Why Climate Change Melted Away As A Campaign Issue

  • Scott Detrow

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President Obama and Governor Romney sit down for their third and final debate.

What happened to climate change?
Presidential and Vice Presidential candidates fielded at least one debate question about global warming from 1988 through 2008. And during that time span, both Republicans and Democrats acknowledged it as a serious issue. “The greenhouse effect is an important environmental issue,” then-Senator Dan Quayle said in 1988. “Global warming needs to be taken seriously, and I take it seriously,” then-Governor George W. Bush stated in 2000. “The world’s temperature is going up,” argued Vice President Al Gore — no surprise there – during the same debate. (Watch a compilation of debate climate change answers here.)
But this year, despite multiple exchanges on domestic energy, neither President Obama nor Governor Romney mentioned climate change during their three debates. The topic hasn’t come up on the campaign trail either, as the New York Times reports.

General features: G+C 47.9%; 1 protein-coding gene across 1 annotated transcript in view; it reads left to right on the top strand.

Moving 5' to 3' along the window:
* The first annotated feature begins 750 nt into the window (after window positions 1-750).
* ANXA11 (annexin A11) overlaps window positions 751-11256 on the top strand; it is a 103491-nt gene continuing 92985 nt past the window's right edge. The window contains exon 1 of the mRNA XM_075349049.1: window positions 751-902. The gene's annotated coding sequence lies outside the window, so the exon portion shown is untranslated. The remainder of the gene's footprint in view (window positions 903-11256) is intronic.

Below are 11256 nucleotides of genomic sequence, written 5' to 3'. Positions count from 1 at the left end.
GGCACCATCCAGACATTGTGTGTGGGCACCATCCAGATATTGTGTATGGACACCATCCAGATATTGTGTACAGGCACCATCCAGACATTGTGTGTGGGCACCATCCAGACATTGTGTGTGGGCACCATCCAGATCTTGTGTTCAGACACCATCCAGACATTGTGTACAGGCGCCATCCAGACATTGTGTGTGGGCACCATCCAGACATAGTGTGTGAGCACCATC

It’s not like either candidate has previously ignored the issue: then-Senator Obama famously told voters that his 2008 Democratic primary win would be the moment “when the rise of the oceans began to slow and our planet began to heal.” He supported a cap-and-trade bill that passed the House, but failed in the Senate. Romney pushed for regional carbon limits during his tenure as Massachusetts governor, though he ultimately backed away from the plan.
What happened to climate change as a political issue? PBS’ Frontline takes a look in a report called “Climate of Doubt.” You can watch the video below:

Watch Climate of Doubt on PBS. See more from FRONTLINE.

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